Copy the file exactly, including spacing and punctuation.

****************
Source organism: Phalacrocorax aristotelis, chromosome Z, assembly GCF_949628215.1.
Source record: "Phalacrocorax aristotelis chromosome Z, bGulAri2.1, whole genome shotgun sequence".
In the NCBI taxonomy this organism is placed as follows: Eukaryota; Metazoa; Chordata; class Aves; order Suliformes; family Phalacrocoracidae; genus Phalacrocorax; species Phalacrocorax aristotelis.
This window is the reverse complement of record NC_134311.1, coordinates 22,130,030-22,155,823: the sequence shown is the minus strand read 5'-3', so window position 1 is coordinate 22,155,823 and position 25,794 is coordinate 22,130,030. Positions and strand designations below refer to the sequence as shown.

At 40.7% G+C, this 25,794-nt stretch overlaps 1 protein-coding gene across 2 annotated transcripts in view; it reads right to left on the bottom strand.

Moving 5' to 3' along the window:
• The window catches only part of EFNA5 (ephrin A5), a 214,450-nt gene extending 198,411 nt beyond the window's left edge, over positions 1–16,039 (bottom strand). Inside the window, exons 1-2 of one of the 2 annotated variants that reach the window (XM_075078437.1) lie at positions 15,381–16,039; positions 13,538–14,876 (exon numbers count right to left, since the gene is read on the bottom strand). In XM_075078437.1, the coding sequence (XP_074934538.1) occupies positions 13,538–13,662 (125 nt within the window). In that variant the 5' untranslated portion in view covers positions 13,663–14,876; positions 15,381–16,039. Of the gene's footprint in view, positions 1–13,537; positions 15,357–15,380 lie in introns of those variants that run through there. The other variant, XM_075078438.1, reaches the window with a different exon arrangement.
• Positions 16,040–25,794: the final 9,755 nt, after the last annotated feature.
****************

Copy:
Source organism: Phalacrocorax aristotelis, chromosome Z, assembly GCF_949628215.1.
Source record: "Phalacrocorax aristotelis chromosome Z, bGulAri2.1, whole genome shotgun sequence".
In the NCBI taxonomy this organism is placed as follows: Eukaryota; Metazoa; Chordata; class Aves; order Suliformes; family Phalacrocoracidae; genus Phalacrocorax; species Phalacrocorax aristotelis.
This window is the reverse complement of record NC_134311.1, coordinates 22,130,030-22,155,823: the sequence shown is the minus strand read 5'-3', so window position 1 is coordinate 22,155,823 and position 25,794 is coordinate 22,130,030. Positions and strand designations below refer to the sequence as shown.

At 40.7% G+C, this 25,794-nt stretch overlaps 1 protein-coding gene across 2 annotated transcripts in view; it reads right to left on the bottom strand.

Moving 5' to 3' along the window:
• The window catches only part of EFNA5 (ephrin A5), a 214,450-nt gene extending 198,411 nt beyond the window's left edge, over positions 1–16,039 (bottom strand). Inside the window, exons 1-2 of one of the 2 annotated variants that reach the window (XM_075078437.1) lie at positions 15,381–16,039; positions 13,538–14,876 (exon numbers count right to left, since the gene is read on the bottom strand). In XM_075078437.1, the coding sequence (XP_074934538.1) occupies positions 13,538–13,662 (125 nt within the window). In that variant the 5' untranslated portion in view covers positions 13,663–14,876; positions 15,381–16,039. Of the gene's footprint in view, positions 1–13,537; positions 15,357–15,380 lie in introns of those variants that run through there. The other variant, XM_075078438.1, reaches the window with a different exon arrangement.
• Positions 16,040–25,794: the final 9,755 nt, after the last annotated feature.